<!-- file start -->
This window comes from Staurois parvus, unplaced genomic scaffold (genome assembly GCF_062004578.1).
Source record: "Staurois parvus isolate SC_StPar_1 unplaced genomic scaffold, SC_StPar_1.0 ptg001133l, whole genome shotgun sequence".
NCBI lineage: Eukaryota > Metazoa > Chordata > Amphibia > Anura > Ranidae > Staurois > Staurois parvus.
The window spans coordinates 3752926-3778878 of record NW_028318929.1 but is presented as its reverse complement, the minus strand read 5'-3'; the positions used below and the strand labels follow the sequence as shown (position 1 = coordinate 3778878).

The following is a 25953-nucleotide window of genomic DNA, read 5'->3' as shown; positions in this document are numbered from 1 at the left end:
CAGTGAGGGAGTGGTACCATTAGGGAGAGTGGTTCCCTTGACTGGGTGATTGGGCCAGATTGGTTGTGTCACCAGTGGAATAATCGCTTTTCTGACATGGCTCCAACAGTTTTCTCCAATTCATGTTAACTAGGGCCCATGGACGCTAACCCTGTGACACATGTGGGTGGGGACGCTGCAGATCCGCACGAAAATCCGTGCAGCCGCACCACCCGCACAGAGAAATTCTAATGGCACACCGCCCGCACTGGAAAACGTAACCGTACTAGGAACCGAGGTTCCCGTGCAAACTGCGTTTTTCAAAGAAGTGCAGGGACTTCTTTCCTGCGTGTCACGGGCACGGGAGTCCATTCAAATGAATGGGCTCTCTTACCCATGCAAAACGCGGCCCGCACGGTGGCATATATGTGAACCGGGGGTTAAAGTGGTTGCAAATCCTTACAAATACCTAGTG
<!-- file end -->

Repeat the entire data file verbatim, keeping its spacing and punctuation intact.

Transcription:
This window comes from Staurois parvus, unplaced genomic scaffold (genome assembly GCF_062004578.1).
Source record: "Staurois parvus isolate SC_StPar_1 unplaced genomic scaffold, SC_StPar_1.0 ptg001133l, whole genome shotgun sequence".
NCBI lineage: Eukaryota > Metazoa > Chordata > Amphibia > Anura > Ranidae > Staurois > Staurois parvus.
The window spans coordinates 3752926-3778878 of record NW_028318929.1 but is presented as its reverse complement, the minus strand read 5'-3'; the positions used below and the strand labels follow the sequence as shown (position 1 = coordinate 3778878).

The following is a 25953-nucleotide window of genomic DNA, read 5'->3' as shown; positions in this document are numbered from 1 at the left end:
CAGTGAGGGAGTGGTACCATTAGGGAGAGTGGTTCCCTTGACTGGGTGATTGGGCCAGATTGGTTGTGTCACCAGTGGAATAATCGCTTTTCTGACATGGCTCCAACAGTTTTCTCCAATTCATGTTAACTAGGGCCCATGGACGCTAACCCTGTGACACATGTGGGTGGGGACGCTGCAGATCCGCACGAAAATCCGTGCAGCCGCACCACCCGCACAGAGAAATTCTAATGGCACACCGCCCGCACTGGAAAACGTAACCGTACTAGGAACCGAGGTTCCCGTGCAAACTGCGTTTTTCAAAGAAGTGCAGGGACTTCTTTCCTGCGTGTCACGGGCACGGGAGTCCATTCAAATGAATGGGCTCTCTTACCCATGCAAAACGCGGCCCGCACGGTGGCATATATGTGAACCGGGGGTTAAAGTGGTTGCAAATCCTTACAAATACCTAGTG